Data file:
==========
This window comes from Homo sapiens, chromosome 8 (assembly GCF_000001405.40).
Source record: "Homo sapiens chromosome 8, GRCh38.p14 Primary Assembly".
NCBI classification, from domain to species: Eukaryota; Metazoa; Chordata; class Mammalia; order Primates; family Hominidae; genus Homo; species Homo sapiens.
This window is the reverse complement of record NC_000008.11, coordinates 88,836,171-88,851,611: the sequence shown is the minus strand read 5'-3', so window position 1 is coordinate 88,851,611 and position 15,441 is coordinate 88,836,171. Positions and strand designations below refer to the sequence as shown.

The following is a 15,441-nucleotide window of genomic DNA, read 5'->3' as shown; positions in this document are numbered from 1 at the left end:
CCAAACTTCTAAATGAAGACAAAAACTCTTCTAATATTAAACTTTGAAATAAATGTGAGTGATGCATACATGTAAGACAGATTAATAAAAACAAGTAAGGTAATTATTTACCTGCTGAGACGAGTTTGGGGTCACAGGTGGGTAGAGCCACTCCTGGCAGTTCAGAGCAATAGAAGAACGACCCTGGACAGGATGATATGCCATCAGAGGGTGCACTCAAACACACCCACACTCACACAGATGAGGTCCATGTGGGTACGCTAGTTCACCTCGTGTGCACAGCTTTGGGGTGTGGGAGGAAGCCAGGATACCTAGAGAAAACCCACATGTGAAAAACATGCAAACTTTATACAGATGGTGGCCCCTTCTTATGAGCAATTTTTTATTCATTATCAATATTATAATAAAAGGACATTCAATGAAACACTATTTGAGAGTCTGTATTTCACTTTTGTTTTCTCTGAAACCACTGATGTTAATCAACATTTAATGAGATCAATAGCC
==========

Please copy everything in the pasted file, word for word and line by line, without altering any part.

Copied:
This window comes from Homo sapiens, chromosome 8 (assembly GCF_000001405.40).
Source record: "Homo sapiens chromosome 8, GRCh38.p14 Primary Assembly".
NCBI classification, from domain to species: Eukaryota; Metazoa; Chordata; class Mammalia; order Primates; family Hominidae; genus Homo; species Homo sapiens.
This window is the reverse complement of record NC_000008.11, coordinates 88,836,171-88,851,611: the sequence shown is the minus strand read 5'-3', so window position 1 is coordinate 88,851,611 and position 15,441 is coordinate 88,836,171. Positions and strand designations below refer to the sequence as shown.

The following is a 15,441-nucleotide window of genomic DNA, read 5'->3' as shown; positions in this document are numbered from 1 at the left end:
CCAAACTTCTAAATGAAGACAAAAACTCTTCTAATATTAAACTTTGAAATAAATGTGAGTGATGCATACATGTAAGACAGATTAATAAAAACAAGTAAGGTAATTATTTACCTGCTGAGACGAGTTTGGGGTCACAGGTGGGTAGAGCCACTCCTGGCAGTTCAGAGCAATAGAAGAACGACCCTGGACAGGATGATATGCCATCAGAGGGTGCACTCAAACACACCCACACTCACACAGATGAGGTCCATGTGGGTACGCTAGTTCACCTCGTGTGCACAGCTTTGGGGTGTGGGAGGAAGCCAGGATACCTAGAGAAAACCCACATGTGAAAAACATGCAAACTTTATACAGATGGTGGCCCCTTCTTATGAGCAATTTTTTATTCATTATCAATATTATAATAAAAGGACATTCAATGAAACACTATTTGAGAGTCTGTATTTCACTTTTGTTTTCTCTGAAACCACTGATGTTAATCAACATTTAATGAGATCAATAGCC